Looking into the ASUS Ai Suite 3 software, users can overclock their processors with limited options available including CPU Core Voltage, CPU SoC Voltage, and CPU Core Frequency. For users looking for a more comprehensive overclocking tool, the Ryzen Master Overclocking utility works wonders, although overclocking from the firmware has always been, and always will be the recommended method from myself personally. Users can also use the EZ Update section to keep drivers and software up-to-date, although the ASUS Control Center Express application does need to be downloaded and installed separately from the ASUS website.

Even though there isn't much in the way of software to go through, the ASUS Control Center Express software is the pick of the bunch. Users looking to customize and tweak the Realtek ALC1200S HD audio codec are required to download the software from the Windows Store, which we have noted in numerous motherboard reviews this year.

Visual Inspection Board Features, Test Bed and Setup
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  • AntonErtl - Tuesday, August 13, 2019 - link

    Thank you for the review.

    I find the >10% performance differences between the boards on some benchmarks surprising. Do you have any idea what is causing that? Are these benchmarks RAM-bandwidth limited, PCIe-limited, or do the slower boards drive the CPU with more voltage for the same clock rate, resulting in lower clock rate at the power limit? Or something else?
  • mblataric - Tuesday, August 13, 2019 - link

    Since this is workstation oriented, it would be nice to see how it works with Windows Server 2019 perhaps with Ryzen 3900X CPU which os more suited for this board.
    I am looking to build new virtualisation host and I would like to run WS 2019 as on OS, instead of Windows 10 (which just updates way to frequently to be used for my scenario).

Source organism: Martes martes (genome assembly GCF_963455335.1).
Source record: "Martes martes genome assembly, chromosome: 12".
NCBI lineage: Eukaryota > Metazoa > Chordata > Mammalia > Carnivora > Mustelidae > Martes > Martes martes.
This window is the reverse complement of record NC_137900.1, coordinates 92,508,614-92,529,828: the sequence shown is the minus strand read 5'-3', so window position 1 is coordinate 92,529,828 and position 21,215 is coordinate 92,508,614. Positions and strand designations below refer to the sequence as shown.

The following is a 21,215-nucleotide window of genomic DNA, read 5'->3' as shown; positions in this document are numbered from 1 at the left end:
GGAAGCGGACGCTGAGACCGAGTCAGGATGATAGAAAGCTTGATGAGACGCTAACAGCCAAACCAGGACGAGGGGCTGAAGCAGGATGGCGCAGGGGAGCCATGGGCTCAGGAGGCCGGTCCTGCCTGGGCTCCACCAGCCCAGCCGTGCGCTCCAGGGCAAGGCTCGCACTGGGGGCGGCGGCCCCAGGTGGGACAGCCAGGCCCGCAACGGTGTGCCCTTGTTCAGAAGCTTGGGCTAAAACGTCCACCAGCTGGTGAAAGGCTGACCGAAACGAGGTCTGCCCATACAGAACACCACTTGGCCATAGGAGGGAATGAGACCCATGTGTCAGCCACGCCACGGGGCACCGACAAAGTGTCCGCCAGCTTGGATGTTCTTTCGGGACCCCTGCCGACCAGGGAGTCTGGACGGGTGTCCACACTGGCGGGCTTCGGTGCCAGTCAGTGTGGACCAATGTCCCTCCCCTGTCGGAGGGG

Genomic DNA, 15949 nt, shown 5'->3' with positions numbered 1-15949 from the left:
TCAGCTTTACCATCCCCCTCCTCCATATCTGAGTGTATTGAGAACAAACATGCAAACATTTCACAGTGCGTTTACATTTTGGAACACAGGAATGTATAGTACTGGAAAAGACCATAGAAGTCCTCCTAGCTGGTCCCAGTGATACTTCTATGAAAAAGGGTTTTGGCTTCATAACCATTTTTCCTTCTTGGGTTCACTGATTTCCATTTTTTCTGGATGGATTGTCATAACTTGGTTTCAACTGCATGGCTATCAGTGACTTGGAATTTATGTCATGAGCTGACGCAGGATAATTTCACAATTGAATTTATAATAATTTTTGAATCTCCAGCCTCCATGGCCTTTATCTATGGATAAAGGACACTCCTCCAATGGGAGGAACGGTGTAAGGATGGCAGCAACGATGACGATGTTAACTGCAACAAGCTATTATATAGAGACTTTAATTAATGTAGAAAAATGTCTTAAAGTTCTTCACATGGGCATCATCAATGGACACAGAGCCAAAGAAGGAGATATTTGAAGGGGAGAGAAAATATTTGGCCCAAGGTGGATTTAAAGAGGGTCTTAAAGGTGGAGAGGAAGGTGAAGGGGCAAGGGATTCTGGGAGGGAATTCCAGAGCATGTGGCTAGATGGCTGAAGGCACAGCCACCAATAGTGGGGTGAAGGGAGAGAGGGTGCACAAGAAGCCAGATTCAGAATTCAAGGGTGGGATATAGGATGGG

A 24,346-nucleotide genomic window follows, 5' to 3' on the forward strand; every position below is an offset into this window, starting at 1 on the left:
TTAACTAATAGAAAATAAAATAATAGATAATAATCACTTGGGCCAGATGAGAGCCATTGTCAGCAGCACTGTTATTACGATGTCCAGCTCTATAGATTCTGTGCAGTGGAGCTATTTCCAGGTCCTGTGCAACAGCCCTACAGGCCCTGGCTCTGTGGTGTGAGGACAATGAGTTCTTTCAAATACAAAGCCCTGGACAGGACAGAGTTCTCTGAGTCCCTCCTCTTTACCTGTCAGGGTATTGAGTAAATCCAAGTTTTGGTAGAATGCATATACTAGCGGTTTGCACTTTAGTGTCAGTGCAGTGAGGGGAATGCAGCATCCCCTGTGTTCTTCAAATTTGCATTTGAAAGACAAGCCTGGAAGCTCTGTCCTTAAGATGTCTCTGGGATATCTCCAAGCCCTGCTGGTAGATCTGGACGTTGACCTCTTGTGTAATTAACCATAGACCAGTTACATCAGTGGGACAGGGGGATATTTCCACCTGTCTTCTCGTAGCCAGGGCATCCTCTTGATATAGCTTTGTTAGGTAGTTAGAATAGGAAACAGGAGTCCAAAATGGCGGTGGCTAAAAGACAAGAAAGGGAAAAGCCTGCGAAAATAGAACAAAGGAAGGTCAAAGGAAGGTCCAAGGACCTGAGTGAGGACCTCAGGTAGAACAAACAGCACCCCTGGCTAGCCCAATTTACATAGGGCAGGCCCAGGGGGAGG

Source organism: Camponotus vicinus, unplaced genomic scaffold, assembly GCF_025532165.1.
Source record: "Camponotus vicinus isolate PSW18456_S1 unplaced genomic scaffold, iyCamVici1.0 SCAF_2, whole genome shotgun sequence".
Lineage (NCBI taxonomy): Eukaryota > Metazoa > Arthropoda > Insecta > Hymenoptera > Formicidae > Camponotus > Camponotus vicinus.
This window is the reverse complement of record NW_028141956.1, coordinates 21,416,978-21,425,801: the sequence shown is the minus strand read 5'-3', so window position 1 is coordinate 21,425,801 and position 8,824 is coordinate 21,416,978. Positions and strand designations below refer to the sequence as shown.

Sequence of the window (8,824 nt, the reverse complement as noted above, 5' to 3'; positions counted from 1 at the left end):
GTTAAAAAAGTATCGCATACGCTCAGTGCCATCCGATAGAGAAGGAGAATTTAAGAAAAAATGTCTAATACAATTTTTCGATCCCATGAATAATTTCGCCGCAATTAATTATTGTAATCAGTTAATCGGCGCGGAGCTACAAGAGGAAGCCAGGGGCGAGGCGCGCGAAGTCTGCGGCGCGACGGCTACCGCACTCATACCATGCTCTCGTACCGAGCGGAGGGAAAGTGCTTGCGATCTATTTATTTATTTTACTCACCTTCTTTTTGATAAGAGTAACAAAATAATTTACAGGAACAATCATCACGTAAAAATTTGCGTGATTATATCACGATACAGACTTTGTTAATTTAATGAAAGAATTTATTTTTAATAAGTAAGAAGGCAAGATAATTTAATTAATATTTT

• quantumshadow44 - Tuesday, August 13, 2019 - link

    no default 10GbE = fail
  • zzing123 - Tuesday, August 13, 2019 - link

  • rrinker - Tuesday, August 13, 2019 - link

    Almost was thinking it's time to go back to Asus. No RGB! Hooray! But only 4 SATA ports? Well, so much for that... I'm looking to rebuild my server, M.2 for the OS drive, SATA for my storage drives, but I need way more than 4 ports. Intel NIC is a plus, wish BOTH of them were, instead of one Realtek.
  • CityZ - Tuesday, August 13, 2019 - link

    If you just need lots of SATA ports, but don't need lots of speed, you can use a SATA port multiplier. With 5x multipliers, you could hook up 20 SATA drives. This is good for archive storage drives.
  • rrinker - Wednesday, August 14, 2019 - link

    Needs to be fast enough to stream a couple of 1080 streams, tops. Unless there is an (unlikely) massive drop in large capacity SSD prices in the next couple of months, the bulk with be spinny disk, with a pair of SSDs for fast cache (the storage software I use supports this), and SSD for the OS drive (I'd use the M.2 slots on this MB). Many f the others I've looked at might have 8 SATA ports, but use one M.2 and you lose TWO SATA ports, use the second M.2 and you lose another SATA - so not much better off. Current server as a 2 port SATA PCI card. 10Gbe would be nice but I don;t have a 10Gbe switch, 2 of the same 1Gbe would be fine for basic teaming.
  • StoltHD - Friday, July 10, 2020 - link

    for approx 100USD you can buy a U.2 to M.2 NVME adapter, one U.2 cable and a NVME m.2 to 5 port SATA 3.0 adapter, giving you 5 ports (multiplier) on the U.2 port (Or you can buy a NVME m.2 to 4-port SATA adapter ...

    And if you can also add a NVME to SATA to the second M.2 slot ... thats 10 sata ports.
    I do not know yet of the motherboard sata chip support sata multiplier but if it does, you can add 4 multipliers to those to and get 20 sata ports on thos 4, if you set up a ZFS system correct, you will get near the speed of 4x sata-6 ... or you can use the second (2x pci-e 4) for cache ...

    The second M.2 runs a little over half speed on a pci-e v3 ssd, so it should be usefull for cache ...
  • WatcherCK - Tuesday, August 13, 2019 - link

    Can someone explain how the ECC support for Ryzon Pro works? Do you need a Pro cpu to be able to fully utilize ECC, from what I understand the Pro cpus are more for OEMs to be used in business grade machines...would a standard Ryzen CPU still work?

    With 3 PCIe slots you could do alot with it, NAS or virtualization and for less than what a threadripper system would cost... Just not available in NZ :(
  • zzing123 - Tuesday, August 13, 2019 - link

    No, all Ryzen (except maybe the really low-end/mobile ones) support ECC. The only thing you need to look for is the motherboard and DIMMs.